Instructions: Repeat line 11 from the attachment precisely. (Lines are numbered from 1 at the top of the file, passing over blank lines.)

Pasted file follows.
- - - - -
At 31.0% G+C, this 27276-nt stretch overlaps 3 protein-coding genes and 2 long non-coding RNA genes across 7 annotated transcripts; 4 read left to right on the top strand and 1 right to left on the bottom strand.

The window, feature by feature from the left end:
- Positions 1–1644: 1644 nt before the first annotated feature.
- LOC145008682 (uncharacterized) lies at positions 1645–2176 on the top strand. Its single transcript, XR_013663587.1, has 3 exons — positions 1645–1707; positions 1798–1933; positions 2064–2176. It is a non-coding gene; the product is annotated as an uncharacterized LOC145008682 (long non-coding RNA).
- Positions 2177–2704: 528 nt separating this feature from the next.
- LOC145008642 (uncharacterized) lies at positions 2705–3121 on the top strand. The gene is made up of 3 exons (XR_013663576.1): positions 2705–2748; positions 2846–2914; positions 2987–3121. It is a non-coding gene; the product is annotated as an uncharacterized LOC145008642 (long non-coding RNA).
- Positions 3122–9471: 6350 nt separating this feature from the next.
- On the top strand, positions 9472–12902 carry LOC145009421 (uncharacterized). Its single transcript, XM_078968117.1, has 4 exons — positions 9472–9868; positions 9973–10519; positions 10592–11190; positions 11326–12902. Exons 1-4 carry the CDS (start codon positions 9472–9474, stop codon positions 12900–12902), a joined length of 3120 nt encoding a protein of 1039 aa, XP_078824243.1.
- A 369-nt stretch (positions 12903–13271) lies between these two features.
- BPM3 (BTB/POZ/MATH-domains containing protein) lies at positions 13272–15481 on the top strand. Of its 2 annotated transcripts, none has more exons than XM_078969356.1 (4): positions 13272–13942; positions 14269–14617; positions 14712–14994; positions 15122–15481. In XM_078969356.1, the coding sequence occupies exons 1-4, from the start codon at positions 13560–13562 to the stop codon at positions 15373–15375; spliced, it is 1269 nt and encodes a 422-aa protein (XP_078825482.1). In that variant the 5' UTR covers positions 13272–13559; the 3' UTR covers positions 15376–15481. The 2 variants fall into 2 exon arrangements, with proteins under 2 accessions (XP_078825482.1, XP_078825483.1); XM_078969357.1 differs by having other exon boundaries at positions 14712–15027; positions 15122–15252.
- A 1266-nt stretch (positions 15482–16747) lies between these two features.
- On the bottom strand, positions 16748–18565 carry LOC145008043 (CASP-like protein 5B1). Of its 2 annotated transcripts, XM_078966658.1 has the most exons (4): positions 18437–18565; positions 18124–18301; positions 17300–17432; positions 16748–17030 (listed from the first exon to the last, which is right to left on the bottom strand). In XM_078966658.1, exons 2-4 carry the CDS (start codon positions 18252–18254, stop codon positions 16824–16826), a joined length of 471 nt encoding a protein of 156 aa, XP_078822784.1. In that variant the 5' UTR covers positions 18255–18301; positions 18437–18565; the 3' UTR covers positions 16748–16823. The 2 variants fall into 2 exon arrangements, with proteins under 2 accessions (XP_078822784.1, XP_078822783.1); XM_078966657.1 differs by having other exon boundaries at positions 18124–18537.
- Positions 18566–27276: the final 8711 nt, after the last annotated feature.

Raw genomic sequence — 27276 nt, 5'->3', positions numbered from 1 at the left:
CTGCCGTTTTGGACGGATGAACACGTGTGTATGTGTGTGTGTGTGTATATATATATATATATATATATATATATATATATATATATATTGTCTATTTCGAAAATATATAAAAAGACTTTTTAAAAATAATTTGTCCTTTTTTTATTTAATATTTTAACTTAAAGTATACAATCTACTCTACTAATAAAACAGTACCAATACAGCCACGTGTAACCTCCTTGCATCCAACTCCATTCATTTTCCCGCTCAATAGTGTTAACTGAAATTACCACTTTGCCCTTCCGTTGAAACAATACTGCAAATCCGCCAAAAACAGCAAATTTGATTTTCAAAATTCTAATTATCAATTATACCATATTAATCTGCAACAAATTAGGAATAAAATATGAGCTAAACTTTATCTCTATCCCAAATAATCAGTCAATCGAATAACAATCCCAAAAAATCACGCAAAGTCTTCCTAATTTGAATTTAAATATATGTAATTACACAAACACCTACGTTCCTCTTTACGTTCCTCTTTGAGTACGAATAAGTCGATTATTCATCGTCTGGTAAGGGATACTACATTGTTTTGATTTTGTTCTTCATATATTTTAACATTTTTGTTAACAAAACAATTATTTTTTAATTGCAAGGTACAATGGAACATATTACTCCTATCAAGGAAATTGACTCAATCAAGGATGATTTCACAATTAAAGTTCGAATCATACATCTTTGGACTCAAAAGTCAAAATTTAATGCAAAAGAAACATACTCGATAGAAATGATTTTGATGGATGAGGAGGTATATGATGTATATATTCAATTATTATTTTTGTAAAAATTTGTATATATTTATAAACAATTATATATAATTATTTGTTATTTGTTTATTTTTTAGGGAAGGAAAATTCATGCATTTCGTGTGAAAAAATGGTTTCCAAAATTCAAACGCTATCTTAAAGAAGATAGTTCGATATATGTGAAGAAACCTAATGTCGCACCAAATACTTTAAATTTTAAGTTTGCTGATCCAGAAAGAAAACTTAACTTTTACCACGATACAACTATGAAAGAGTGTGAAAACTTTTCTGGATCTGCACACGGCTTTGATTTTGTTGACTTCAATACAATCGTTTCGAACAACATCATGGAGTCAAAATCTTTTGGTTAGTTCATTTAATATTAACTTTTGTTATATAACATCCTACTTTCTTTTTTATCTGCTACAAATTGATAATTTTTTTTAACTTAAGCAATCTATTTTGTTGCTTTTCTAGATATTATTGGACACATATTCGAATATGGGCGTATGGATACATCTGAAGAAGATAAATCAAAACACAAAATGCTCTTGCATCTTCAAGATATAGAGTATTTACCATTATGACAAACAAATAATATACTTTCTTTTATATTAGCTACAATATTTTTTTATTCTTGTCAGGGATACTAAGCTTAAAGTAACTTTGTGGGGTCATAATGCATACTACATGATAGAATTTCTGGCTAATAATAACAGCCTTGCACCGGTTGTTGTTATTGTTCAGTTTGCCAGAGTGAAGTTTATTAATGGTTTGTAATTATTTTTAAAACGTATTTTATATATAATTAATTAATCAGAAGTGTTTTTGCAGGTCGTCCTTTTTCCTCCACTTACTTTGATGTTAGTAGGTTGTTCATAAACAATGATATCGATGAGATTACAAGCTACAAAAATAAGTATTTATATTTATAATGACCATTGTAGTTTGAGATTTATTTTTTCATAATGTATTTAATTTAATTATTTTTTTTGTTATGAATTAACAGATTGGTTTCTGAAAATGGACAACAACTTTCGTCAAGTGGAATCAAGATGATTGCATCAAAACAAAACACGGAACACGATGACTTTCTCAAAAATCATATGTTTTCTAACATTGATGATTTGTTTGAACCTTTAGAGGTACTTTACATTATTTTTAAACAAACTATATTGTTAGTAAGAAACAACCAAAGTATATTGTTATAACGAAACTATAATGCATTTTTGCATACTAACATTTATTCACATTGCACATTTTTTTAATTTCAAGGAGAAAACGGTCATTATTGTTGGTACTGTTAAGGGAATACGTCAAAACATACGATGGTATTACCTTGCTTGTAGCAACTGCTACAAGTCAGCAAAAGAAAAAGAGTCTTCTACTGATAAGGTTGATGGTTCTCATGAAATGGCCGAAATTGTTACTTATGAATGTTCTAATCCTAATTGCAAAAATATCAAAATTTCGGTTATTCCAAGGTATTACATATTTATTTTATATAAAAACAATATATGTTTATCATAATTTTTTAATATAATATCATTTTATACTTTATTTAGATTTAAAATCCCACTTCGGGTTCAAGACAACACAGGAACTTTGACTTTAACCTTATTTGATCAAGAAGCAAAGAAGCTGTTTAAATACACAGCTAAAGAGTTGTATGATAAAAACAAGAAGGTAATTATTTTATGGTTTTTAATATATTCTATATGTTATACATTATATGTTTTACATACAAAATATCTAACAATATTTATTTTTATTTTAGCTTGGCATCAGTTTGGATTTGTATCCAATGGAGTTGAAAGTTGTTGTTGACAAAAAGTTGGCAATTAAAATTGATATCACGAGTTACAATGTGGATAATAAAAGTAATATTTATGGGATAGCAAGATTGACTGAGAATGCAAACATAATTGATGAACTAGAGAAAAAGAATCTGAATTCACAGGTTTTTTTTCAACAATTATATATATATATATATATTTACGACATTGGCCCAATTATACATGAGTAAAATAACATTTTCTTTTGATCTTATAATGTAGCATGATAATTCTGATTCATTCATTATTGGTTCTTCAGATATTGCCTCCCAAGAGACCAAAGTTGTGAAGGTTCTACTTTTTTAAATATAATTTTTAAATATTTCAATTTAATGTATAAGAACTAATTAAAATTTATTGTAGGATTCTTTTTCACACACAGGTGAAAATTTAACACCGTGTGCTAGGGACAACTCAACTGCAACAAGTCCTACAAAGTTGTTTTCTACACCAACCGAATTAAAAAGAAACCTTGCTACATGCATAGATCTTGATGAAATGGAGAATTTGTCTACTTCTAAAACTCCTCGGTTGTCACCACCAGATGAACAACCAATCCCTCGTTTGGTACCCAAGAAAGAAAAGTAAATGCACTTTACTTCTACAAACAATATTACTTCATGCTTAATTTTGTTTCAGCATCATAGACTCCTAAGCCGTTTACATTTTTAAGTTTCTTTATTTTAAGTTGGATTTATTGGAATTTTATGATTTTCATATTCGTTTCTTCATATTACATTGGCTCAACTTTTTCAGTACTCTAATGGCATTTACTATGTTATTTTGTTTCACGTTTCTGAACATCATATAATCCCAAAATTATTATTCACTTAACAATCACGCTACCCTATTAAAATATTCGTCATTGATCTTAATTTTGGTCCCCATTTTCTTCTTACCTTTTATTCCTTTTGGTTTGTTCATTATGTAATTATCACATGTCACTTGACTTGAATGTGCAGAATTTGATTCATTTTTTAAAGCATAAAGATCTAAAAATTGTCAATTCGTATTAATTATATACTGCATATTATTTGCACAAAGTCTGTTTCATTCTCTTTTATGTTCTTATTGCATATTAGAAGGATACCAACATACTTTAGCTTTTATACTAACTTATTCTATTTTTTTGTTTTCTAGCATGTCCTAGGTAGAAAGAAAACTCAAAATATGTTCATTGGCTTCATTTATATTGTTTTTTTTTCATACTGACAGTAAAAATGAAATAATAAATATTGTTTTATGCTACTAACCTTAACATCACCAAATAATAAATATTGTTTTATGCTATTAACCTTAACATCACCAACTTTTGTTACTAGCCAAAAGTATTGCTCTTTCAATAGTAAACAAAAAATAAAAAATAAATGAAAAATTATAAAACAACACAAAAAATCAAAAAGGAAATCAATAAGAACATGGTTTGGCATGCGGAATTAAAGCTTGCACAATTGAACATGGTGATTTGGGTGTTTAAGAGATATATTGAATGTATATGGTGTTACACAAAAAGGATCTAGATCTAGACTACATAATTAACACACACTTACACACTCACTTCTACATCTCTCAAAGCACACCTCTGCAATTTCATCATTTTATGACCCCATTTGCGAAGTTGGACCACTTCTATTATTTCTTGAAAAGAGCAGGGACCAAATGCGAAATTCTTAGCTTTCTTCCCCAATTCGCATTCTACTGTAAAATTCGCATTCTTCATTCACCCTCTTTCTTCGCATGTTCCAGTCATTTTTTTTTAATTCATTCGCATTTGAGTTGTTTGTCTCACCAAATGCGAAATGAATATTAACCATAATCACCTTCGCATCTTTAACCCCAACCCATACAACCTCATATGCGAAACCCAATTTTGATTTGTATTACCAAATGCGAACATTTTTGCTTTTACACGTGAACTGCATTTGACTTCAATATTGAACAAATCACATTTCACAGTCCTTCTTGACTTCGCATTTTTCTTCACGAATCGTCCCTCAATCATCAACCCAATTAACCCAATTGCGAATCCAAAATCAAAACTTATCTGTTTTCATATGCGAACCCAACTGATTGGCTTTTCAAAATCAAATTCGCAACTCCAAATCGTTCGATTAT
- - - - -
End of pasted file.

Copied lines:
- A 1266-nt stretch (positions 15482–16747) lies between these two features.